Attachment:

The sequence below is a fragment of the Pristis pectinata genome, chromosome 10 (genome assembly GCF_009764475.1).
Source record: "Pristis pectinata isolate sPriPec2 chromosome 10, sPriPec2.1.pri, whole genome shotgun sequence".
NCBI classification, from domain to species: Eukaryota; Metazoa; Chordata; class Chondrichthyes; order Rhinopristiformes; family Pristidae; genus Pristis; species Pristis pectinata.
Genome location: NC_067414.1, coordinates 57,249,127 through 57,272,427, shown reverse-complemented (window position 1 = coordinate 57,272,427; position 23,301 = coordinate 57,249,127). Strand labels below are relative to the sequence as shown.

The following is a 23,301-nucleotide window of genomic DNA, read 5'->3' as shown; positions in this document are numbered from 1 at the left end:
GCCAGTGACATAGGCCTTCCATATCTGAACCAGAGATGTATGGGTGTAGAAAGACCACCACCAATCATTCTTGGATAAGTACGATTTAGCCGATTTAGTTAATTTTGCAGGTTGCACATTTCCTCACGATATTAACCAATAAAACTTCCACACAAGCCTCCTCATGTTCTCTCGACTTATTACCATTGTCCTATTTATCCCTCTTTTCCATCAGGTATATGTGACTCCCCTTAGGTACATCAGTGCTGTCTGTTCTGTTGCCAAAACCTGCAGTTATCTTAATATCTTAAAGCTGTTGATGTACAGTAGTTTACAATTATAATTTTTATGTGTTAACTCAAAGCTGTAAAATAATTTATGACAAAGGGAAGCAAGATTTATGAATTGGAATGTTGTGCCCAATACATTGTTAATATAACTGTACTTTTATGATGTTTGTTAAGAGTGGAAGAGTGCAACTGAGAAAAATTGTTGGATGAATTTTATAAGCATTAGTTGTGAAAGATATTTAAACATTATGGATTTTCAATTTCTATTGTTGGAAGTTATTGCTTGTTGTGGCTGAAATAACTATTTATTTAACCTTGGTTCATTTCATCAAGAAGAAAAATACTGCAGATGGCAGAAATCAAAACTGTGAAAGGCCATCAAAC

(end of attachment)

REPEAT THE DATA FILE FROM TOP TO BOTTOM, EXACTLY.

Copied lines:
The sequence below is a fragment of the Pristis pectinata genome, chromosome 10 (genome assembly GCF_009764475.1).
Source record: "Pristis pectinata isolate sPriPec2 chromosome 10, sPriPec2.1.pri, whole genome shotgun sequence".
NCBI classification, from domain to species: Eukaryota; Metazoa; Chordata; class Chondrichthyes; order Rhinopristiformes; family Pristidae; genus Pristis; species Pristis pectinata.
Genome location: NC_067414.1, coordinates 57,249,127 through 57,272,427, shown reverse-complemented (window position 1 = coordinate 57,272,427; position 23,301 = coordinate 57,249,127). Strand labels below are relative to the sequence as shown.

The following is a 23,301-nucleotide window of genomic DNA, read 5'->3' as shown; positions in this document are numbered from 1 at the left end:
GCCAGTGACATAGGCCTTCCATATCTGAACCAGAGATGTATGGGTGTAGAAAGACCACCACCAATCATTCTTGGATAAGTACGATTTAGCCGATTTAGTTAATTTTGCAGGTTGCACATTTCCTCACGATATTAACCAATAAAACTTCCACACAAGCCTCCTCATGTTCTCTCGACTTATTACCATTGTCCTATTTATCCCTCTTTTCCATCAGGTATATGTGACTCCCCTTAGGTACATCAGTGCTGTCTGTTCTGTTGCCAAAACCTGCAGTTATCTTAATATCTTAAAGCTGTTGATGTACAGTAGTTTACAATTATAATTTTTATGTGTTAACTCAAAGCTGTAAAATAATTTATGACAAAGGGAAGCAAGATTTATGAATTGGAATGTTGTGCCCAATACATTGTTAATATAACTGTACTTTTATGATGTTTGTTAAGAGTGGAAGAGTGCAACTGAGAAAAATTGTTGGATGAATTTTATAAGCATTAGTTGTGAAAGATATTTAAACATTATGGATTTTCAATTTCTATTGTTGGAAGTTATTGCTTGTTGTGGCTGAAATAACTATTTATTTAACCTTGGTTCATTTCATCAAGAAGAAAAATACTGCAGATGGCAGAAATCAAAACTGTGAAAGGCCATCAAAC